Archive for March 2015

The Keys to Game Development: What the Best Teams Do (the TL;DR version)

March 30, 2015

The Game Outcomes Project led by Paul Tozour recently published some fascinating work on why games succeed or fail: what practices correlate positively or negatively with successful game development projects? This appeared on his blog in five parts (1, 2, 3, 4, 5) and on Gamasutra. The results are based on a survey of “roughly 120 questions” sent to game developers in November 2014. There were 771 responses, of which 273 were complete and referred to projects that were completed (i.e., “neither cancelled nor abandoned”).

I encourage you to look at the pages linked above; the results are highly detailed and presented in a readable but quantitative way. On the final page, the team lists their Top 40 reasons why game projects succeed or fail. These are listed in order of correlation with success based on the survey data. As with the overall results, the list is detailed and a bit dizzying, with different practices popping up throughout the list.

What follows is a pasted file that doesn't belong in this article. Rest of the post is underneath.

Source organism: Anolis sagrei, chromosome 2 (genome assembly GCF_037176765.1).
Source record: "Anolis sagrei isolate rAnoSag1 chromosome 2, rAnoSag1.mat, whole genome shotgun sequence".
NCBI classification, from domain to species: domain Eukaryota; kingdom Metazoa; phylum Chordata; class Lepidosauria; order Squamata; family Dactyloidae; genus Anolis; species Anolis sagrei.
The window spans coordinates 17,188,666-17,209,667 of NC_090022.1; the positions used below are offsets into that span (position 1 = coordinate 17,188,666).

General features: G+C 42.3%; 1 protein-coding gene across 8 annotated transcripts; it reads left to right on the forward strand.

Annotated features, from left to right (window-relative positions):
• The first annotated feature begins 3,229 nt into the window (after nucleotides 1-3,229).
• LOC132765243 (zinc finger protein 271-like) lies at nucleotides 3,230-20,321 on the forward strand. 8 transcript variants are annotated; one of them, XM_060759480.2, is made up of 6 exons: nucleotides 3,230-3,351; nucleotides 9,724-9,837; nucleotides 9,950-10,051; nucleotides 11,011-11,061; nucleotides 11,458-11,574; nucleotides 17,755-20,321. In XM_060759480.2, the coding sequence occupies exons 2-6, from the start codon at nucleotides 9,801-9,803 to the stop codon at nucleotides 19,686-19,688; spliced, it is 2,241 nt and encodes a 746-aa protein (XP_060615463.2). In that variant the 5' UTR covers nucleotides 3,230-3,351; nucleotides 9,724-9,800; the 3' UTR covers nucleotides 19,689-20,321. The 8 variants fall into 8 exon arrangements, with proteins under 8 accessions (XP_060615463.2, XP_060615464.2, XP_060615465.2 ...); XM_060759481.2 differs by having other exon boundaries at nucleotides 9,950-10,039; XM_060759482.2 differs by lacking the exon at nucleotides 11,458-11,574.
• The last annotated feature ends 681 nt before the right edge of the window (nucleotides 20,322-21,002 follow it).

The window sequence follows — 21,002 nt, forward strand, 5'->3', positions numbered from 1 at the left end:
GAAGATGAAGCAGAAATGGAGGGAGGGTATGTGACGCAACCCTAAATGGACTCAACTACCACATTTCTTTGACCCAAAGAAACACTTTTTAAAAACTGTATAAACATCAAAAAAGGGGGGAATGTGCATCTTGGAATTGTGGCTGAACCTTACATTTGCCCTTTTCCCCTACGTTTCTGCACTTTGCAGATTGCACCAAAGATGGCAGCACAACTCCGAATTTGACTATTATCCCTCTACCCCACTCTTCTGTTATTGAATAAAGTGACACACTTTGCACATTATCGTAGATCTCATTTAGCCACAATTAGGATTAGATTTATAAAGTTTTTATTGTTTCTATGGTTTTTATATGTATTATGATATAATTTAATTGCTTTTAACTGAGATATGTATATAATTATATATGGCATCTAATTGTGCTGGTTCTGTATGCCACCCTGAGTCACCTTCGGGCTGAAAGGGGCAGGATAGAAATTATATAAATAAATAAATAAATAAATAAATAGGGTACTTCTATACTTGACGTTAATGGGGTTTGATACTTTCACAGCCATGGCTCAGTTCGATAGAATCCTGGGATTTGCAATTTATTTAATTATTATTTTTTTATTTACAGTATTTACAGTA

To condense this down to more comprehensible chunks, I have gone through their list and grouped similar items together. These appear below. The numbers in brackets at the end of each line refer to the corresponding items on the “Top 40” list. Where possible I have kept these in numerical (and thus correlation) order.

It should be noted that each of these effects is statistically significant: if you follow them, you significantly increase the chance that your game project will be successful (where success is framed in terms of ROI, artistic or critical success, or some other internal goal). Likewise to the degree your project deviates from these, the greater your risk of cancellation or some other form of failure.

Here’s the very short summary-of-the-summary. Great, successful teams:

  • Create and maintain a clear, compelling vision of what they’re doing
  • Work effectively, staying focused and avoiding unnecessary distractions and changes — but without extensive crunching
  • Build cohesive teams that trust and respect each other, hold each other to high standards, but allow for mistakes too